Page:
• We have lost all our 'Nightjars' due to mis management of our 'raised bogs'. 20 folk lost their jobs on one of them and in their place Natural England are trying to grow 'Sphagnum'. Fortunately the birds are fighting back adding mass amounts of nitrates onto the peat. No visiting facilities were created hence no income returned to the community which lost their jobs. A great opportunity was lost to bring back the community's involvement into the bog as well as creating 'green' tourism.

  • There's a very simple answer to your question: the dose of reality this Government has had since it took office has, like so many times before, pushed the environment right to the bottom of the agenda - other than the forests, and that wasn't something they'd bargained for.

    There are glimmers - if unintentional - and Chris Huhne increasingly comes out as the green champion. The Renewable Heat Incentive has the potential to transform woodland management, bringing some of our 500,000 ha of unmanaged woodland back into management and potentially reversing the decline in Nightingales, Dormice and woodland butterflies - like the Heath Fritillaries that RSPB & Butterfly Conservation are doing such a greta job for in the Blean. I support Chris, too, on limiting big solar - what most people haven't latched onto is that we're paying 40p/kw for solar - fine for getting householders involved, but not for industrial scale schemes - and just 7.6p for heat from wood, at which price biomass will pay. A bit more for diversity, fine, but over 4 times as much ?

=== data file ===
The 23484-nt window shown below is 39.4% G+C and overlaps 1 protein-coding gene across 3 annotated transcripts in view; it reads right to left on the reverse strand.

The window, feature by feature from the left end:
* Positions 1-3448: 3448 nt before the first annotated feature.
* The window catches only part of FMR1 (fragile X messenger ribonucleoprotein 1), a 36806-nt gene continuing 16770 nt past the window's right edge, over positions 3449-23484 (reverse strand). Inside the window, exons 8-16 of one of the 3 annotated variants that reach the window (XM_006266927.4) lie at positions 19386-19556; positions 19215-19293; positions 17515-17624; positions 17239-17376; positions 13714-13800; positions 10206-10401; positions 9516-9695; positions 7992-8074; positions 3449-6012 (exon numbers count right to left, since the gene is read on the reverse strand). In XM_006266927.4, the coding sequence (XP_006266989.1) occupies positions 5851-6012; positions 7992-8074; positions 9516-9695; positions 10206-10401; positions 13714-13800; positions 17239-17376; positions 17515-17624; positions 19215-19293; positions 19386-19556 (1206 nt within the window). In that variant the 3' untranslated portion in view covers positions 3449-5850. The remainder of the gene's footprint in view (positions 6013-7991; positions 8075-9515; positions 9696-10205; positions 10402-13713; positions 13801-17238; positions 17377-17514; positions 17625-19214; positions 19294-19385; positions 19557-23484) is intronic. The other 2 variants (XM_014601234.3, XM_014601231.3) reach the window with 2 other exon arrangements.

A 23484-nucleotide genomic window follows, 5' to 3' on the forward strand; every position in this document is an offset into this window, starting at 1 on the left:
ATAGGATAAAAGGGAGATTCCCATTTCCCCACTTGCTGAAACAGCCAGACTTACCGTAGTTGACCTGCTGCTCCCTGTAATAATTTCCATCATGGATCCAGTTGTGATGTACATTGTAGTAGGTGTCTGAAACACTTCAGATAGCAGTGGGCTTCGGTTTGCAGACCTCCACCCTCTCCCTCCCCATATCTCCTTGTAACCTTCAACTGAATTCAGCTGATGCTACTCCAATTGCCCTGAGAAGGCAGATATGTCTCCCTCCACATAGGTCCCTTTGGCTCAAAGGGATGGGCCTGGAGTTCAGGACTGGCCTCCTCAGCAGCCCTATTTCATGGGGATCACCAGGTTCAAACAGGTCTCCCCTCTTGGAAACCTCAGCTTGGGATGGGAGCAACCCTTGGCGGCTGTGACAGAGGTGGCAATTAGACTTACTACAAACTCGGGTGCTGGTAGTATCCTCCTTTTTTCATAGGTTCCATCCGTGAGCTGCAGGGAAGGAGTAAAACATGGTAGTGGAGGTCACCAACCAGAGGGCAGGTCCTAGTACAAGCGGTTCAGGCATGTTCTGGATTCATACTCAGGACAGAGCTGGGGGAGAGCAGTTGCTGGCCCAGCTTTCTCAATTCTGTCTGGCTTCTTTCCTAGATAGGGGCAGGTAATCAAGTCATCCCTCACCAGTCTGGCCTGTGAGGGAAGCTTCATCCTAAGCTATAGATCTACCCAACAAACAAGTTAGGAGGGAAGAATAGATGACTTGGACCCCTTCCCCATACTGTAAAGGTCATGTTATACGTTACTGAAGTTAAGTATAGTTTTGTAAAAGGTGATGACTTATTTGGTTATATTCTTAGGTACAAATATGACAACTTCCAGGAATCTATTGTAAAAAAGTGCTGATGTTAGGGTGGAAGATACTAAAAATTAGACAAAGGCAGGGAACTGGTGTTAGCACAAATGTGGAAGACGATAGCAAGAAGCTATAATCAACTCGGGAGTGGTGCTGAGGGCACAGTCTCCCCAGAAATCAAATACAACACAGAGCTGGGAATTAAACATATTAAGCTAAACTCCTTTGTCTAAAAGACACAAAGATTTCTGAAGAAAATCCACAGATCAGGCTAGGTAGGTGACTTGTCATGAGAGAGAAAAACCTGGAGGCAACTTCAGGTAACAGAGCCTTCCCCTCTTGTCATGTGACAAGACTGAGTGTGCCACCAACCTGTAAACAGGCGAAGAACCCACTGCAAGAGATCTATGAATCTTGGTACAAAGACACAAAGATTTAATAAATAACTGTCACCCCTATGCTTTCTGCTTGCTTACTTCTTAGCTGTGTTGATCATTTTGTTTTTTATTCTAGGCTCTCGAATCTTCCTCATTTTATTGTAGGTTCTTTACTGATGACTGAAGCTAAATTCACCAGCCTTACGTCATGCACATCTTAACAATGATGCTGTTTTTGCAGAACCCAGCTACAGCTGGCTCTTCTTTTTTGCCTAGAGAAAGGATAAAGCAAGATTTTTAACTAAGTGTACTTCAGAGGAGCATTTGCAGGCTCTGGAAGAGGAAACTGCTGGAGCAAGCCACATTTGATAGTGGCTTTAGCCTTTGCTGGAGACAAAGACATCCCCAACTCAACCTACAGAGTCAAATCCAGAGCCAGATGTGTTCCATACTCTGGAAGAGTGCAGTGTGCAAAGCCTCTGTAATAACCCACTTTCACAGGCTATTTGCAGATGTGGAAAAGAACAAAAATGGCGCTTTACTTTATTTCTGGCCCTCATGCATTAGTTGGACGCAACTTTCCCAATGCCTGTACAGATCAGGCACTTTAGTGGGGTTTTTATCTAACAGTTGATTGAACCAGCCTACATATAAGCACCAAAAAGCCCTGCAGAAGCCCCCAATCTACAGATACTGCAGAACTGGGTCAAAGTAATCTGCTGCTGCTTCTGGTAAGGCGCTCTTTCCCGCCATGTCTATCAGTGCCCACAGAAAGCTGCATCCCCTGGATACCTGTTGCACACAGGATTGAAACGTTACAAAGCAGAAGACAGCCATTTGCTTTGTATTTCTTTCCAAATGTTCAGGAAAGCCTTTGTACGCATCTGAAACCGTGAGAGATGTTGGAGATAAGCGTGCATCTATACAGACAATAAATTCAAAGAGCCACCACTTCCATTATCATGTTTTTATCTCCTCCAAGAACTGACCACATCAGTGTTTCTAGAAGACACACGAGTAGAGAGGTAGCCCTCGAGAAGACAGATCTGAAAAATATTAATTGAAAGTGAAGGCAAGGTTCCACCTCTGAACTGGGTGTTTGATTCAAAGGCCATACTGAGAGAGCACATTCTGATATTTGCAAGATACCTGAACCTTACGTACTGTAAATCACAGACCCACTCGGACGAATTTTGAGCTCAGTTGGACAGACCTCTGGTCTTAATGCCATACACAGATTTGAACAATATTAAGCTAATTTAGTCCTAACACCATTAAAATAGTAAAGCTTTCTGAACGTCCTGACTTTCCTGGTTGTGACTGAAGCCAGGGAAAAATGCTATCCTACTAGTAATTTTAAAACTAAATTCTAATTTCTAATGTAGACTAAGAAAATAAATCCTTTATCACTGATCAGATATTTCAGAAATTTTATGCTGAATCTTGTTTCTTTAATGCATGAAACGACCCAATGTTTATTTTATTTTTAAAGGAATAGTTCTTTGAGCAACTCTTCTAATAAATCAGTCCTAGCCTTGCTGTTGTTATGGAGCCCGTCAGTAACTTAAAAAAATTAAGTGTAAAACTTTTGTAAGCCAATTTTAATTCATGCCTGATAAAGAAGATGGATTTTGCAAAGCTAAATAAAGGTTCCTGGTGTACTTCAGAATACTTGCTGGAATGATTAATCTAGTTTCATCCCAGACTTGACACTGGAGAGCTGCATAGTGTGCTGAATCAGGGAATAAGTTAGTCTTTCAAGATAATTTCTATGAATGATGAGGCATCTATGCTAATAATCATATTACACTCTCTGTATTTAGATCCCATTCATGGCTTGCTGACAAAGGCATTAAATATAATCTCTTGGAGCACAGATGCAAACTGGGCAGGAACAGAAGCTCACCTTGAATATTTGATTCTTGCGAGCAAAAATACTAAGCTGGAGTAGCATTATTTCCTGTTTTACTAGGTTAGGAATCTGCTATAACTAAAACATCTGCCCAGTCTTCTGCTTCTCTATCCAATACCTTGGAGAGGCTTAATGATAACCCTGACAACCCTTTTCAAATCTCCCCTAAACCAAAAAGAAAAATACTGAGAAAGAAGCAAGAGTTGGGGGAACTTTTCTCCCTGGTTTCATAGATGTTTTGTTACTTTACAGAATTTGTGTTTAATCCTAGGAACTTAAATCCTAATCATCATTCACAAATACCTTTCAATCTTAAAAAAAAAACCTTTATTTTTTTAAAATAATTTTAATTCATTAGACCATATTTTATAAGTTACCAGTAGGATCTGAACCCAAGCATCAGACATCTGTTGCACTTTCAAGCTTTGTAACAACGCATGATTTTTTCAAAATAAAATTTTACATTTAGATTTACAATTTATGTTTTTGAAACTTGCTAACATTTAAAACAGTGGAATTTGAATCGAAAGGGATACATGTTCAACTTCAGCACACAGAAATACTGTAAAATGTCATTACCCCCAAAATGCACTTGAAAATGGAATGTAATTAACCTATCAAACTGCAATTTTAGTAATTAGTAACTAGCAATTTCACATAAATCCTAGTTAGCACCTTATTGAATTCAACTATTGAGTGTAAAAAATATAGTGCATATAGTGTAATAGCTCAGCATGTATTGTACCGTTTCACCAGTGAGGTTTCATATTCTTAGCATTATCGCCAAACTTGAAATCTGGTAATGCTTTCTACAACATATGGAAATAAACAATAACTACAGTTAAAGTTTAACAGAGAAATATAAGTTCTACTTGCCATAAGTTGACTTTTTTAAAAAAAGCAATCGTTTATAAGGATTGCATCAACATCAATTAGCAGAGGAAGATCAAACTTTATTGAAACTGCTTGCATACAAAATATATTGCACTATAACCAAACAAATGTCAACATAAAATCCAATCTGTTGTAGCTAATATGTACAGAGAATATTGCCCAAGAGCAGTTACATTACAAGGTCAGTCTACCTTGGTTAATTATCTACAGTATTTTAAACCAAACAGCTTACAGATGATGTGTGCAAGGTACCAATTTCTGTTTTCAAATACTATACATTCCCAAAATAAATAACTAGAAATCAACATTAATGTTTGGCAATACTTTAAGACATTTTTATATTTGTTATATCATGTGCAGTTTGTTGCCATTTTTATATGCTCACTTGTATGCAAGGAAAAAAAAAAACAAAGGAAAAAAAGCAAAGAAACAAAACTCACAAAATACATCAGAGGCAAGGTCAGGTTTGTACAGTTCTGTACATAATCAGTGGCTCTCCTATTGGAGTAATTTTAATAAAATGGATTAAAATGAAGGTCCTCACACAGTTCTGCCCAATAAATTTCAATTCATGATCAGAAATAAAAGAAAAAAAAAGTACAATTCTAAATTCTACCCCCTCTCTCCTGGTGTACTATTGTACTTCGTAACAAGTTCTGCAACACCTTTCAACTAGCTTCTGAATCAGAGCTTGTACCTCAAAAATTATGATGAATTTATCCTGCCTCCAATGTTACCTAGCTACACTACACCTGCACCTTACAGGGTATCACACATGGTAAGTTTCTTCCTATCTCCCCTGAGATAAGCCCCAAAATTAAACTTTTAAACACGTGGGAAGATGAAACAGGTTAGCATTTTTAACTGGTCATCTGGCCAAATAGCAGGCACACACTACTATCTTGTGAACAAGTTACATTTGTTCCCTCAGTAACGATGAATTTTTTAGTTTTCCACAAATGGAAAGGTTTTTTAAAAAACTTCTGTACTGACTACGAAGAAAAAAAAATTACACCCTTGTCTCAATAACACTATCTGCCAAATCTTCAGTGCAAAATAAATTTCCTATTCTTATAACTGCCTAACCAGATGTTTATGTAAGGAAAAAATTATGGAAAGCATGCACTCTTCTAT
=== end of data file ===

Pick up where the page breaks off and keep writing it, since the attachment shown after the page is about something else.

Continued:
As for the peat, I was in the Somerset Levels today and the destruction really is shocking - literally mountains of carbon stacked ready to go back into the atmosphere.

  • Bit too heavy for me Mark but had to smile at last line as thought farmers might think to quote more or less "well with allies like RSPB we cannot afford too many foes",must be time to build bridges even if big differences between the top guys at both groups,my guess is that there are far fewer differences between the rank and file members on both sides whose moderate opinions get pushed to one side.

    Interesting as well I see that professor Bellamy says something along the lines that gamekeepers are great for wildlife and feel sure you would have the exact words at your fingertips,think he may have been giving a award to one?